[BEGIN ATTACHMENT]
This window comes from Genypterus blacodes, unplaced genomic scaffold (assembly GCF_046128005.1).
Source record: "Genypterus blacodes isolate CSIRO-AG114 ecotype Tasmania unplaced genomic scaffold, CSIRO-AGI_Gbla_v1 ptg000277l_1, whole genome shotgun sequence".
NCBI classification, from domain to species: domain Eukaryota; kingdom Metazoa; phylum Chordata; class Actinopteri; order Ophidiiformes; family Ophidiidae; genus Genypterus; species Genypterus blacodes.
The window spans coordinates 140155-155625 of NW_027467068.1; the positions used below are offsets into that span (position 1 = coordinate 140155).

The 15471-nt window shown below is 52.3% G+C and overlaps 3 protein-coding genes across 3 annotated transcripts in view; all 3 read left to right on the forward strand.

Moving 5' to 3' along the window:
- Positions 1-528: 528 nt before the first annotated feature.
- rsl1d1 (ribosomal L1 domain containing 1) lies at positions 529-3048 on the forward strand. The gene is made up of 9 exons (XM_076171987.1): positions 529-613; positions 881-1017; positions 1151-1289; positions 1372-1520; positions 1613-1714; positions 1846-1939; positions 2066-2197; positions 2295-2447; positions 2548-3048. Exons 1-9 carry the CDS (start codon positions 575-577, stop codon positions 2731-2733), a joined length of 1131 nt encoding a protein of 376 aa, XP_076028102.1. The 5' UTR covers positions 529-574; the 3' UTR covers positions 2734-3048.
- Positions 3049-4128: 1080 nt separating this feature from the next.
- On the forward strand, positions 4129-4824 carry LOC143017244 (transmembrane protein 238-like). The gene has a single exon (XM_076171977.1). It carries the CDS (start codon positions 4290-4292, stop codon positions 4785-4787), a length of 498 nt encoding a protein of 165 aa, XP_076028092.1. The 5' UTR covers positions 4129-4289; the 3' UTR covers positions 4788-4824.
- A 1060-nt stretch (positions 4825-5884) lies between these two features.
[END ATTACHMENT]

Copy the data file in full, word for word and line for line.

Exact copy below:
This window comes from Genypterus blacodes, unplaced genomic scaffold (assembly GCF_046128005.1).
Source record: "Genypterus blacodes isolate CSIRO-AG114 ecotype Tasmania unplaced genomic scaffold, CSIRO-AGI_Gbla_v1 ptg000277l_1, whole genome shotgun sequence".
NCBI classification, from domain to species: domain Eukaryota; kingdom Metazoa; phylum Chordata; class Actinopteri; order Ophidiiformes; family Ophidiidae; genus Genypterus; species Genypterus blacodes.
The window spans coordinates 140155-155625 of NW_027467068.1; the positions used below are offsets into that span (position 1 = coordinate 140155).

The 15471-nt window shown below is 52.3% G+C and overlaps 3 protein-coding genes across 3 annotated transcripts in view; all 3 read left to right on the forward strand.

Moving 5' to 3' along the window:
- Positions 1-528: 528 nt before the first annotated feature.
- rsl1d1 (ribosomal L1 domain containing 1) lies at positions 529-3048 on the forward strand. The gene is made up of 9 exons (XM_076171987.1): positions 529-613; positions 881-1017; positions 1151-1289; positions 1372-1520; positions 1613-1714; positions 1846-1939; positions 2066-2197; positions 2295-2447; positions 2548-3048. Exons 1-9 carry the CDS (start codon positions 575-577, stop codon positions 2731-2733), a joined length of 1131 nt encoding a protein of 376 aa, XP_076028102.1. The 5' UTR covers positions 529-574; the 3' UTR covers positions 2734-3048.
- Positions 3049-4128: 1080 nt separating this feature from the next.
- On the forward strand, positions 4129-4824 carry LOC143017244 (transmembrane protein 238-like). The gene has a single exon (XM_076171977.1). It carries the CDS (start codon positions 4290-4292, stop codon positions 4785-4787), a length of 498 nt encoding a protein of 165 aa, XP_076028092.1. The 5' UTR covers positions 4129-4289; the 3' UTR covers positions 4788-4824.
- A 1060-nt stretch (positions 4825-5884) lies between these two features.